Spot Birds at Mineral Ridge Scenic Area and National Recreation Trail

Scenic views from Mineral Ridge Scenic Area and National Recreation Trail

Andriy Blokhin /

The Mineral Ridge Scenic Area and National Recreation Trail is a 3.3-mile loop around Coeur d’Alene Lake.

It has stunning vistas of the lake’s Beauty and Wolf Lodge bays and informative signs.

Bureau of Land Management (BLM) maintained since 1962 was the BLM’s first constructed recreation location in Idaho.

The Mineral Ridge Scenic Area and National Recreation Trail received its current name as a National Recreation Trail in 1982.

Up to 150 bald eagles stop by yearly to feast on spawning kokanee salmon and make this journey between November and February.

Interpretive watching programs are held annually from Christmas to New Year’s, coinciding with the peak migratory period.

At each of the 22 stations along the path, the BLM Trail Guide provides information about the local flora, fauna, and ecological relationships.

There are flush toilets and garbage cans at the trailhead, drinking water, pit toilets, and paved parking.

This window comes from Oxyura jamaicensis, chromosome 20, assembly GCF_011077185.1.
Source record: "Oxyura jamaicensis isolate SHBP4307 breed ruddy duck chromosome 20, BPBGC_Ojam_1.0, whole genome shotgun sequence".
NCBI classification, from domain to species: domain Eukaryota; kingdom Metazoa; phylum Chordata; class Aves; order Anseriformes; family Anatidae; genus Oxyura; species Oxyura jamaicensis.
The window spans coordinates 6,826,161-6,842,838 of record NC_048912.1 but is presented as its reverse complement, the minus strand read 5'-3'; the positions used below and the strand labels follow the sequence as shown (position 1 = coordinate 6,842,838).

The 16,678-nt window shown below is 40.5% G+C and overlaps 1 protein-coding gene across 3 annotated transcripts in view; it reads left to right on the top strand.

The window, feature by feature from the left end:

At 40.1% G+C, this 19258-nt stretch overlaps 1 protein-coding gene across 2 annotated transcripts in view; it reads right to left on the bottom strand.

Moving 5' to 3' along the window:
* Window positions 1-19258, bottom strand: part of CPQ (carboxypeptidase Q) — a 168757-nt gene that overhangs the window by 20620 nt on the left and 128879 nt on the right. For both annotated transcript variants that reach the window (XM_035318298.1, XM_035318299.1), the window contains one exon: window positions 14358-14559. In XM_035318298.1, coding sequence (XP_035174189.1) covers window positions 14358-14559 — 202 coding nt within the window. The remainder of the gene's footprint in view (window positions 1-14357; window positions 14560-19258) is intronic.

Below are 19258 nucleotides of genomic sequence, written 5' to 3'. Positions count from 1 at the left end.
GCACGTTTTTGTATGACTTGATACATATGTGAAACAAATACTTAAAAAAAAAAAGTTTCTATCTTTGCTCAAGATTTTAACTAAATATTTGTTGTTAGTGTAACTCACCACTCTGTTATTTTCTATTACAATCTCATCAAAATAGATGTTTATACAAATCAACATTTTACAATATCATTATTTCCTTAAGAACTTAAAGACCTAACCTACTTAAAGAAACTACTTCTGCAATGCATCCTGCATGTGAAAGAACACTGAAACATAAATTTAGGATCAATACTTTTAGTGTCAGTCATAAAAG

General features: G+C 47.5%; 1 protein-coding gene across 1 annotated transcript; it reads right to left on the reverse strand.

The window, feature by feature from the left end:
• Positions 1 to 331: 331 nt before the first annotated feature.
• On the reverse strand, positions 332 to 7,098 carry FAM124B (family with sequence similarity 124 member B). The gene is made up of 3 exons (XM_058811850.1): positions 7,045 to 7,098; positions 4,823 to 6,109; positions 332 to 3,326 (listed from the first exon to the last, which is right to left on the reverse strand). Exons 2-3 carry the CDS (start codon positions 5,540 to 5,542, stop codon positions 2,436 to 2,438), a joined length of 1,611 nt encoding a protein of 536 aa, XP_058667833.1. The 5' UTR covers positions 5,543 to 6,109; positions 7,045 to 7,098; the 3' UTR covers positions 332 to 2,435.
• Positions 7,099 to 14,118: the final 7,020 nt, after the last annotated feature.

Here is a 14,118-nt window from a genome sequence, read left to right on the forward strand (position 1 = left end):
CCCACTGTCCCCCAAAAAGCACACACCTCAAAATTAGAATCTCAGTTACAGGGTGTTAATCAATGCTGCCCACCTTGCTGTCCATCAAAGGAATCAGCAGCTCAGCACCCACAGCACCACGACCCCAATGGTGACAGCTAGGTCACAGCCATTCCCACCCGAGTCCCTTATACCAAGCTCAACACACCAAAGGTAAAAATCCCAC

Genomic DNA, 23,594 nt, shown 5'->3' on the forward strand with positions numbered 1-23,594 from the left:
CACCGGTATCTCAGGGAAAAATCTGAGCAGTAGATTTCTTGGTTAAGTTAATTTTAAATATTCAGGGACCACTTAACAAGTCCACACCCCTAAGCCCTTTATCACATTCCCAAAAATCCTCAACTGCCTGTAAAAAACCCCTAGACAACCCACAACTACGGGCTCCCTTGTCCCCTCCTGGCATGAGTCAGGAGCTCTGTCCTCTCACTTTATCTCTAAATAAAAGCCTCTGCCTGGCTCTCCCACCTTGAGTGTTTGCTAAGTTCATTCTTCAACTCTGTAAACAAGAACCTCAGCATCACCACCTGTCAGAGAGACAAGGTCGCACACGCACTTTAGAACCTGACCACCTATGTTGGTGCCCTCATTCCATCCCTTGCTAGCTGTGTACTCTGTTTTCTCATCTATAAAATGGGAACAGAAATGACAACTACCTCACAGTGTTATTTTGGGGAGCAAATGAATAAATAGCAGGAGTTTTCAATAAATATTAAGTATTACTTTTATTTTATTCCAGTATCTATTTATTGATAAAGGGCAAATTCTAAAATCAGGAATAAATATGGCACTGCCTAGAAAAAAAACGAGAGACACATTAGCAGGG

Disabled hikers can use the trailhead amenities.

Admire Local Works at the Art Spirit Gallery

The Art Spirit Gallery is the place to find unique, high-quality artwork created by local artists.

Since its founding in 1997, the 4,000-square-foot Art Spirit Gallery has been committed to exhibiting artists and their distinctive expressions.

Nearly two hundred exhibitions have taken place at the Art Spirit Gallery, each visited by a wide range of art collectors and admirers.

The museum features work by local sculptors in addition to paintings.

Steve Gibbs was a driving factor in the gallery’s mission to promote art education through partnerships, opened it.

Take a Swim at Coeur d’Alene City Park

People playing volleyball at Coeur d'Alene City Park

Kirk Fisher /

Coeur d’Alene City Park is conveniently situated close to the Coeur d’Alene Resort and the city’s downtown district.